it was visited by people of all faiths since it was a combined Bhakti-Sufi
shrine. But as Rubin points out, "All the religions have become more
fundamentalized now, so they are more separate." The Hindus told the
delegation that the destruction of the temple was not a mass movement and
that they do not suffer continuing harassment. The delegation, however,
found plenty of human rights violations. Rubin says, "Obviously burning or
looting of temples and gurudwaras is an example of religious intolerance" 

No Easy Way Out

With the capital of Kabul totally swallowed in the fighting, Hindus can no
longer get visas from the consulate there or fly to Delhi. The alternate
route is overland through Pakistan, but Pakistan will not issue transit
visas unless they already have visas to India. Since there are no
distinguishing marks to separate them from other Afghans, who do not
require visas, Hindus do slip into Pakistan without visas. However, the
situation is fraught with danger if their Hindu identity is discovered.
Sikhs, because of their turbans and beards, have an even harder time
entering Pakistan without a visa. Rubin observes, "There is some kind of
religious discrimination on the part of the Pakistani authorities since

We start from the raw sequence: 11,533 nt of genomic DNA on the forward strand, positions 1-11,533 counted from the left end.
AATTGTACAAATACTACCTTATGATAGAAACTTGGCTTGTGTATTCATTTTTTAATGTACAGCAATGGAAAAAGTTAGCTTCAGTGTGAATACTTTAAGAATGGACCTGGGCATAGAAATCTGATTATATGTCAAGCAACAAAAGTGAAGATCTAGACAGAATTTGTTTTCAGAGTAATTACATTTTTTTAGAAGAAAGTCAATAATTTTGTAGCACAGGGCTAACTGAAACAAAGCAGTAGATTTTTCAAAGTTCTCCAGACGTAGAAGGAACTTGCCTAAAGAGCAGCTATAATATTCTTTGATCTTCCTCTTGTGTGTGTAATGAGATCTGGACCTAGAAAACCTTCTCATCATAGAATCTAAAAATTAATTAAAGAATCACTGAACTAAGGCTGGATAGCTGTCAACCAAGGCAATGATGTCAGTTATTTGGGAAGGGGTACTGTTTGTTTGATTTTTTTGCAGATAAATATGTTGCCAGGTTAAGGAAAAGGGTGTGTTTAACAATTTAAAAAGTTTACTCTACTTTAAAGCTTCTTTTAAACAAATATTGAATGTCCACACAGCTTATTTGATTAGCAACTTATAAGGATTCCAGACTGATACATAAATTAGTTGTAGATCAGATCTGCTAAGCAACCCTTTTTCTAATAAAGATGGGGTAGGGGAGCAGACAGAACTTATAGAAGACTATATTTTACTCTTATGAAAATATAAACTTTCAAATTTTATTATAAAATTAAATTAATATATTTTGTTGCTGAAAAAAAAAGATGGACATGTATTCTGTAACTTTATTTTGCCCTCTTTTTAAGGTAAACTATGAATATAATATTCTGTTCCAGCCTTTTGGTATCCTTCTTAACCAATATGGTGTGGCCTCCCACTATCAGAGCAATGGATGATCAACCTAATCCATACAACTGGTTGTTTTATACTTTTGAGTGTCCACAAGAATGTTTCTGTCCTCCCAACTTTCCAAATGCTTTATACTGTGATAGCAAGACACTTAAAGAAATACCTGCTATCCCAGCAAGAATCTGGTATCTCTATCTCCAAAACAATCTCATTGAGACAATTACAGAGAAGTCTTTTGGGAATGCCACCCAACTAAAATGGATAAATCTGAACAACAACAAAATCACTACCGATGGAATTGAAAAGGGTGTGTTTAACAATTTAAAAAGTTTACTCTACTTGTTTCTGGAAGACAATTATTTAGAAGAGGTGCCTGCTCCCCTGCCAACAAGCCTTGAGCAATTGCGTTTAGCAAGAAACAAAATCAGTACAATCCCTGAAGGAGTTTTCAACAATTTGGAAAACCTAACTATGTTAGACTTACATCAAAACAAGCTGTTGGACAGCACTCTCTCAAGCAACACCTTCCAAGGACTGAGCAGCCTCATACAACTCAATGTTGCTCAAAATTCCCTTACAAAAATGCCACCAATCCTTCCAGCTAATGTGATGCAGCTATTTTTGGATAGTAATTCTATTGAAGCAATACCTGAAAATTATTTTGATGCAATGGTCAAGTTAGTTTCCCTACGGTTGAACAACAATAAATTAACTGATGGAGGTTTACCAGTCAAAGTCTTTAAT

they don't allow Hindu or Sikh Afghans to go into Pakistan without a visa
while other Afghans are allowed to do so." 

So as the once-beautiful, rugged country of Afghanistan slowly
disintegrates, those who can escape, do. Many Hindus and Sikhs have fled
to safety in India, Germany and the U.S. Those who stay behind, as one
Hindu pointed out, are either too poor or too greedy. Indeed, contrary to
the stereotypes of all Hindus being rich traders, there are many
struggling there who have no way of paying passage out of war-torn
Afghanistan. Rubin says, "There are no wealthy Hindus in Jalalabad. If
they are wealthy, they are not living in Jalalabad." 

While the majority have found refuge in India, a small number have landed
up in America. Manu Lal, whose young brother was killed in the bazaar